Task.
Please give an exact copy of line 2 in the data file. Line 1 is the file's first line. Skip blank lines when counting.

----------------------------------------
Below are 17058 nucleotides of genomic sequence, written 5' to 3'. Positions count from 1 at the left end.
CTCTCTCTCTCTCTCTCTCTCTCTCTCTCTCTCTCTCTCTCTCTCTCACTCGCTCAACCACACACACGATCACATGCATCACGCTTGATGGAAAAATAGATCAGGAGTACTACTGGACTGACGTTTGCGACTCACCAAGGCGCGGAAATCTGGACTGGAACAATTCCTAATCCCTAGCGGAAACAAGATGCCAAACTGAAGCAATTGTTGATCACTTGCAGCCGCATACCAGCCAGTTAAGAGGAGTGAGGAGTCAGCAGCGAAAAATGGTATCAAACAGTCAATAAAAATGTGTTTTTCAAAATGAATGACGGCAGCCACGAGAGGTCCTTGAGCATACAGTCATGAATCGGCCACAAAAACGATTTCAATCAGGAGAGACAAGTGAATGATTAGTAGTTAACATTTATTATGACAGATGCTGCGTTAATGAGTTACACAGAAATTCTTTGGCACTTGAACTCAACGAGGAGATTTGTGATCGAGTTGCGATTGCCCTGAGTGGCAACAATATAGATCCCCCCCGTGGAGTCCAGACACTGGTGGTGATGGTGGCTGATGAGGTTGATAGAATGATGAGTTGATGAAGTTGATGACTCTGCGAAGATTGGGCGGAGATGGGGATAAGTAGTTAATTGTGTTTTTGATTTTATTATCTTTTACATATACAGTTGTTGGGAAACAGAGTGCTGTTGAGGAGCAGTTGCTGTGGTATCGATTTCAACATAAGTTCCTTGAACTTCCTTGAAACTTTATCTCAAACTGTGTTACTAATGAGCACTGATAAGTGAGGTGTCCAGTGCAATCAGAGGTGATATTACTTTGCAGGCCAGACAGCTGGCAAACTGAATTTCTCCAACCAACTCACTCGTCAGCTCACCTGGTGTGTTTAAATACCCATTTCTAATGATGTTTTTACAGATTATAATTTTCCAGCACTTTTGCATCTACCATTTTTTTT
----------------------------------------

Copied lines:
CTCTCTCTCTCTCTCTCTCTCTCTCTCTCTCTCTCTCTCTCTCTCTCACTCGCTCAACCACACACACGATCACATGCATCACGCTTGATGGAAAAATAGATCAGGAGTACTACTGGACTGACGTTTGCGACTCACCAAGGCGCGGAAATCTGGACTGGAACAATTCCTAATCCCTAGCGGAAACAAGATGCCAAACTGAAGCAATTGTTGATCACTTGCAGCCGCATACCAGCCAGTTAAGAGGAGTGAGGAGTCAGCAGCGAAAAATGGTATCAAACAGTCAATAAAAATGTGTTTTTCAAAATGAATGACGGCAGCCACGAGAGGTCCTTGAGCATACAGTCATGAATCGGCCACAAAAACGATTTCAATCAGGAGAGACAAGTGAATGATTAGTAGTTAACATTTATTATGACAGATGCTGCGTTAATGAGTTACACAGAAATTCTTTGGCACTTGAACTCAACGAGGAGATTTGTGATCGAGTTGCGATTGCCCTGAGTGGCAACAATATAGATCCCCCCCGTGGAGTCCAGACACTGGTGGTGATGGTGGCTGATGAGGTTGATAGAATGATGAGTTGATGAAGTTGATGACTCTGCGAAGATTGGGCGGAGATGGGGATAAGTAGTTAATTGTGTTTTTGATTTTATTATCTTTTACATATACAGTTGTTGGGAAACAGAGTGCTGTTGAGGAGCAGTTGCTGTGGTATCGATTTCAACATAAGTTCCTTGAACTTCCTTGAAACTTTATCTCAAACTGTGTTACTAATGAGCACTGATAAGTGAGGTGTCCAGTGCAATCAGAGGTGATATTACTTTGCAGGCCAGACAGCTGGCAAACTGAATTTCTCCAACCAACTCACTCGTCAGCTCACCTGGTGTGTTTAAATACCCATTTCTAATGATGTTTTTACAGATTATAATTTTCCAGCACTTTTGCATCTACCATTTTTTTT